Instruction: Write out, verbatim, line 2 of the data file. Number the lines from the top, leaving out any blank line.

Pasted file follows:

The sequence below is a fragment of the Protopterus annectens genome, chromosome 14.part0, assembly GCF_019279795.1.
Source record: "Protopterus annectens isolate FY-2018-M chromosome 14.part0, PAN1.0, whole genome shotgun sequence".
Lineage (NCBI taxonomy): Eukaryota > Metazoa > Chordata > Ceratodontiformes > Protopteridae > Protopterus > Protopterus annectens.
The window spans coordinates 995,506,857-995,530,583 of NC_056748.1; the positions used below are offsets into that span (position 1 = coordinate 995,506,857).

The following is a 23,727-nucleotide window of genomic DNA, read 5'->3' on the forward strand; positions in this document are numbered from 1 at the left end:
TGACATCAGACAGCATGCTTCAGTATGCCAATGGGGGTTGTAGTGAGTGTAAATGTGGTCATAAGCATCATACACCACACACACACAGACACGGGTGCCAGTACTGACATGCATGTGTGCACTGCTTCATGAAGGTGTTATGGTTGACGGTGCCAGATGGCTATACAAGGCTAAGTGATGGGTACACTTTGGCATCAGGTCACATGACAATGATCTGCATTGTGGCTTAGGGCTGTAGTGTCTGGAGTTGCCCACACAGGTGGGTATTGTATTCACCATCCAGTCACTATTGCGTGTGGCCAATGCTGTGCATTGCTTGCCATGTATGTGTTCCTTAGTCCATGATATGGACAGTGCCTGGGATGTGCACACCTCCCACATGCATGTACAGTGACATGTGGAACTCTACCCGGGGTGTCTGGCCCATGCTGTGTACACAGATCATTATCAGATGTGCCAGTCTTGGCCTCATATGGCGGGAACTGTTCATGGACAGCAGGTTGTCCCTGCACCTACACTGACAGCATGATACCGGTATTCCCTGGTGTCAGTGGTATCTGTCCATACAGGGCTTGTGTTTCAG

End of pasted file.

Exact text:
Source record: "Protopterus annectens isolate FY-2018-M chromosome 14.part0, PAN1.0, whole genome shotgun sequence".